• For headings, consider using a larger font or adding bold
Insufficient contrast• Use sufficient contrast between text and background
• Use contrast checkers to check the colour contrast ratio
o Acart Communications, Valerii, and WebAIM provide free web-based contrast checkers
Distracting slide transitions and text effects• Screen readers ignore slide transitions and text effects
• Avoid slide transitions and text effects unless there is a pedagogical purpose

Designing with a Slide Master

A slide master allows you to set the theme, layout, background, fonts, colours, and style to an entire presentation. Layout masters for each type of slides (title slide, title and content, section header, two content, comparison, etc.) are nested beneath the slide master. Use the slide master to set up header and footer information such as date and time or slide number. Designing with a slide master reduces design time significantly. To access the Slide Master, go to the “View” ribbon tab and click on “Slide Master.”

Adding Metadata

Before finishing your PowerPoint design, click on “File,” then “Info,” then “Properties,” and select “Advanced Properties” to add metadata about your document. Provide information on the title, subject, author, category, and keywords to help organize, search, and identify documents and its contents.

Using Presentation Shortcuts

Next slideN
Enter OR Spacebar
Page Down OR Right arrow key OR Down arrow key
Previous slideP
Page up OR Left arrow key OR Up arrow key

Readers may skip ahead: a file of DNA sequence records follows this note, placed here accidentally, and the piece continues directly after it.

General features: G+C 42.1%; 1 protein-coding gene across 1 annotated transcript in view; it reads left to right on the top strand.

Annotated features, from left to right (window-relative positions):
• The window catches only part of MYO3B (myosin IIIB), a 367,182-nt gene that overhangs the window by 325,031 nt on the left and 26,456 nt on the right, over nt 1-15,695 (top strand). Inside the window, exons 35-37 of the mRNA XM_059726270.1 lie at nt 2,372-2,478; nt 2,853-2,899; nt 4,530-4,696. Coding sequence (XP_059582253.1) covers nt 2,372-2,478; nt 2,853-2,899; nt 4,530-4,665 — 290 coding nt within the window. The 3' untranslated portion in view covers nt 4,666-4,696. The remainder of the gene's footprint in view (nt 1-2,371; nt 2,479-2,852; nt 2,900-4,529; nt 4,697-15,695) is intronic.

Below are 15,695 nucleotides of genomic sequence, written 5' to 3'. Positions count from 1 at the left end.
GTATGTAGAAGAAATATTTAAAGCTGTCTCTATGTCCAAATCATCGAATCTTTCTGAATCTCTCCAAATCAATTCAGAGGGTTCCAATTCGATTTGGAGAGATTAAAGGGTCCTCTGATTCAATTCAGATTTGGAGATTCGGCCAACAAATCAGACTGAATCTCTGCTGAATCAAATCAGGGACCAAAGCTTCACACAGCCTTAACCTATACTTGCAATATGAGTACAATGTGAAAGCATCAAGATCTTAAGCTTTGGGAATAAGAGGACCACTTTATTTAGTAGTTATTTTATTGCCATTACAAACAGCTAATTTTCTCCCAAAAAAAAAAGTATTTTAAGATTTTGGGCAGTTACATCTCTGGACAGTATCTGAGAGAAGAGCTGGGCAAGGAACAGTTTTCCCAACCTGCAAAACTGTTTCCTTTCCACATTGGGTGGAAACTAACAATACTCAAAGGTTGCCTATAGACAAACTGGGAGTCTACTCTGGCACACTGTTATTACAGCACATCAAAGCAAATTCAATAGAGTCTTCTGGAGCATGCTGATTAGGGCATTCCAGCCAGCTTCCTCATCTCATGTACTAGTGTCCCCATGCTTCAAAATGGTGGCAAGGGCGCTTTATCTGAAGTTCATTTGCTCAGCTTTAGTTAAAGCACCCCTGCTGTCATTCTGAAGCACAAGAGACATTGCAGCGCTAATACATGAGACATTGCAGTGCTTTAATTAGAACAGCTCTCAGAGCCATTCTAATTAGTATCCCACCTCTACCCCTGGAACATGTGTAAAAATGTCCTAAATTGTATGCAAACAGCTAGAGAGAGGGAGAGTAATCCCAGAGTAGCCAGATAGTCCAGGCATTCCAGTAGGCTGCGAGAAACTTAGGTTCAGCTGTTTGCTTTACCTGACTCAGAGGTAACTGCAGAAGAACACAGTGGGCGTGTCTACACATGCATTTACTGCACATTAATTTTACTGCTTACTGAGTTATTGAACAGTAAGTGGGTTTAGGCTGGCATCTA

Go to slide "number""number" Enter
Black screenB
White screenW
Change pointer to penCtrl P
Change pointer to arrowCtrl A
Erase onscreen annotationE
End slide showEsc


Working with Images

Three Types of Images

When working with images, remember to cite your images. Consult the University of British Columbia’s Directory of Image Sources and the Image Citation Guide to find and cite images.

Informative• Visual representation of the content
• Provide a figure caption and an alternative text up to 120 characters
Decorative• Used for aesthetic purposes, such as borders or dividers
• No alt text (alt = “”)
Complex• Images containing substantial information such as charts, maps, or diagrams
• Information cannot be conveyed in a 120-character alt-text
• The purpose of the complex image should also be described in the main text

Two Types of Alternate Texts

Standard shorter alt text• A short description to identify the image
• Inserted in the code of an image via the “Alt Text” box
• Can provide information on the location of the long description
o For example: Best animal chart
Long description• Provides more details than the shorter alt text
• Can describe data use, variables used, indicated trends, etc.
o For example: This bar chart illustrates which is the best animal between wombat, quokka, and koala according to three criteria: fluffiness, friendliness, and innovativeness. Quokka scored higher on friendliness (4.4) than wombat (2.5), while wombat scored higher on innovativeness (4.3) compared to quokkas and koalas (2.4 and 1.8 respectively)
• The long description can be in the same document or hyperlinked to a separate page

Further Resources

Council of Ontario Universities. (2012). Using PowerPoint. http://www.accessiblecampus.ca/educators/teaching-tips/using-powerpoint

Duarte, N. (2008). Slide:ology: The Art and Science of Creating Great Presentation. O’Reilly Media.

Reynolds, G. (2014). Presentation Zen Design: A Simple, Visual Approach to Presenting in Today’s World. 2nd ed. New Riders.

WebAIM. (2019). PowerPoint Accessibility. https://webaim.org/techniques/powerpoint/